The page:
The Rule of Peshat
Jewish Constructions of the Plain Sense of Scripture and Their Christian and Muslim Contexts, 900-1270
by Mordechai Z. Cohen
An exploration of the theoretical underpinnings of the philological method of Jewish Bible interpretation known as peshat
Within the rich tradition of Jewish biblical interpretation, few concepts are as vital as peshat, often rendered as the "plain sense" of Scripture. Generally contrasted with midrash—the creative and at times fanciful mode of reading put forth by the rabbis of Late Antiquity—peshat came to connote the systematic, philological-contextual, and historically sensitive analysis of the Hebrew Bible, coupled with an appreciation of the text's literary quality. In The Rule of "Peshat," Mordechai Z. Cohen explores the historical, geographical, and theoretical underpinnings of peshat as it emerged between 900 and 1270.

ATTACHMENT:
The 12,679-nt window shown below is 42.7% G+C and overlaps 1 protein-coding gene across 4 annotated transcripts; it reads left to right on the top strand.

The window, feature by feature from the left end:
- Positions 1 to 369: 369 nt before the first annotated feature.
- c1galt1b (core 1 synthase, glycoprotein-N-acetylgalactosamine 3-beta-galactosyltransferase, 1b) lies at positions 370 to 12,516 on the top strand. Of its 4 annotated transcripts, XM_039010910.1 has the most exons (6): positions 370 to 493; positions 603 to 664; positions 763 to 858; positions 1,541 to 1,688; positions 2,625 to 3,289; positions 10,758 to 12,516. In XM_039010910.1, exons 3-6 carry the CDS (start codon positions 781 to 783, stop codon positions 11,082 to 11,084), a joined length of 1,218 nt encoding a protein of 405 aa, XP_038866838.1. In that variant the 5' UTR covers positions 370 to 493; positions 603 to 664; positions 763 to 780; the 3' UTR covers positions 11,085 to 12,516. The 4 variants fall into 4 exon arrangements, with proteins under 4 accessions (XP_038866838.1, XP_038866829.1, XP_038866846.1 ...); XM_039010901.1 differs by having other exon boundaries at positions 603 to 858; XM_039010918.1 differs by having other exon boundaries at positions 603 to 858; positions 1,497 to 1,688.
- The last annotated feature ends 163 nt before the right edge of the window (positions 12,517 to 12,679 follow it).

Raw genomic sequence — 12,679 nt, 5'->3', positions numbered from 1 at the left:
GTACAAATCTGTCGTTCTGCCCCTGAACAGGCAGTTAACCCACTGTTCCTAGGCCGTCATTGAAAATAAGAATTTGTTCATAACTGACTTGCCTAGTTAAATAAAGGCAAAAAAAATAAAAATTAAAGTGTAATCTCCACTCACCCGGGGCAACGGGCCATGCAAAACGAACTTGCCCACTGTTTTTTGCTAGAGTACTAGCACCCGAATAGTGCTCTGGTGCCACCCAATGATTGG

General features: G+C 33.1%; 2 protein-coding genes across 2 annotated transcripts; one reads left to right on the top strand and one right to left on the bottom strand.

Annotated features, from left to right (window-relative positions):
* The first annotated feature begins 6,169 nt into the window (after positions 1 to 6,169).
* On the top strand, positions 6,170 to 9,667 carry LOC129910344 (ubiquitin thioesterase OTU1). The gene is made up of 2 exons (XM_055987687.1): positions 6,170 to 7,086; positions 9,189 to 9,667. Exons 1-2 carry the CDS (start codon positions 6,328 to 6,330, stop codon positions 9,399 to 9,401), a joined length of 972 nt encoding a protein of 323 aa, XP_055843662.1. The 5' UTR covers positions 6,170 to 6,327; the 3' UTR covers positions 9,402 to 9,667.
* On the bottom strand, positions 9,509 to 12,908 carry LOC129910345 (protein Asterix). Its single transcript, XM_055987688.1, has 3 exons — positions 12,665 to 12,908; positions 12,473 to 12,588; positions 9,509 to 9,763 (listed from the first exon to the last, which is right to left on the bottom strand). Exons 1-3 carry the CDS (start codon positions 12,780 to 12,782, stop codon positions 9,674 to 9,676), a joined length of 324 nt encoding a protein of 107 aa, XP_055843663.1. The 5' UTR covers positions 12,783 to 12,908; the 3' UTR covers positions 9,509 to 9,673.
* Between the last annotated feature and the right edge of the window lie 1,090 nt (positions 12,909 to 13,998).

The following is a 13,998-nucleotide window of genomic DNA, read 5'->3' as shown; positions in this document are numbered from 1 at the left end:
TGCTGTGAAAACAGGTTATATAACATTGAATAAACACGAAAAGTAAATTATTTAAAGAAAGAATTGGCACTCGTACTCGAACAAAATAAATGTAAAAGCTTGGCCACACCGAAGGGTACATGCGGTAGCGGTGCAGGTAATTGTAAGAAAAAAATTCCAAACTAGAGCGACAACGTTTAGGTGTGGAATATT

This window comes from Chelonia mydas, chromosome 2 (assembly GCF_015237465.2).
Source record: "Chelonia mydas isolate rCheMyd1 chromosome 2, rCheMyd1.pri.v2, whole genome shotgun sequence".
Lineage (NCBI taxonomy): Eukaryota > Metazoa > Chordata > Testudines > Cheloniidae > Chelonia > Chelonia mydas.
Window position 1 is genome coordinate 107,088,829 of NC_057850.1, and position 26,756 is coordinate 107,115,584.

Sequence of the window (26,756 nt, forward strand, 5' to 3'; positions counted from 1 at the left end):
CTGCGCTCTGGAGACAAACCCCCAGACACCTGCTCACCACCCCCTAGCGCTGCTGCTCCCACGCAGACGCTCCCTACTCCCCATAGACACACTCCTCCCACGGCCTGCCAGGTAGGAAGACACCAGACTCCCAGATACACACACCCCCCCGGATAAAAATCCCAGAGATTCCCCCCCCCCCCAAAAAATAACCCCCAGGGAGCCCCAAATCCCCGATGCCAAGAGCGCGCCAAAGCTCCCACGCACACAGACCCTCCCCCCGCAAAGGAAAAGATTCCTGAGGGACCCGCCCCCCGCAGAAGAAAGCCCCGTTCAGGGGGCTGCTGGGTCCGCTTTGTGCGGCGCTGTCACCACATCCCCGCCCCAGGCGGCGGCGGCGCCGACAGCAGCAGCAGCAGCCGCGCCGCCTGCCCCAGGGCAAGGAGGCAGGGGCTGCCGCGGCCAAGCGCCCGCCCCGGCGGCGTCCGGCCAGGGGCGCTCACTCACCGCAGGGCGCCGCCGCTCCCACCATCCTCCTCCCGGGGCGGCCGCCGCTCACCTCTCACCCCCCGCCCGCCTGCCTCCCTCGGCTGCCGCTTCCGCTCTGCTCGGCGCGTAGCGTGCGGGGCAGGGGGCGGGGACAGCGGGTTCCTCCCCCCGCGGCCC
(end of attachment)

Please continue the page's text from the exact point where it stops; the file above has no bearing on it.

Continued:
Adopting a comparative approach that explores Jewish interactions with Muslim and Christian learning, Cohen sheds new light on the key turns in the vibrant medieval tradition of Jewish Bible interpretation. Beginning in the tenth century, Jews in the Middle East drew upon Arabic linguistics and Qur'anic study to open new avenues of philological-literary exegesis. This Judeo-Arabic school later moved westward, flourishing in al-Andalus in the eleventh century. At the same time, a revolutionary peshat school was pioneered in northern France by the Ashkenazic scholar Rashi and his circle of students, whose methods are illuminated by contemporaneous trends in Latinate learning in the Cathedral Schools of France. Cohen goes on to explore the heretofore little-known Byzantine Jewish exegetical tradition, basing his examination on recently discovered eleventh-century commentaries and their offshoots in southern Italy in the twelfth century. Lastly, this study focuses on three pivotal figures who represent the culmination of the medieval Jewish exegetical tradition: Abraham Ibn Ezra, Moses Maimonides, and Moses Nahmanides. Cohen weaves together disparate Jewish disciplines and external cultural influences through chapters that trace the increasing force acquired by the peshat model until it could be characterized, finally, as the "rule of peshat": the central, defining feature of Jewish hermeneutics into the modern period.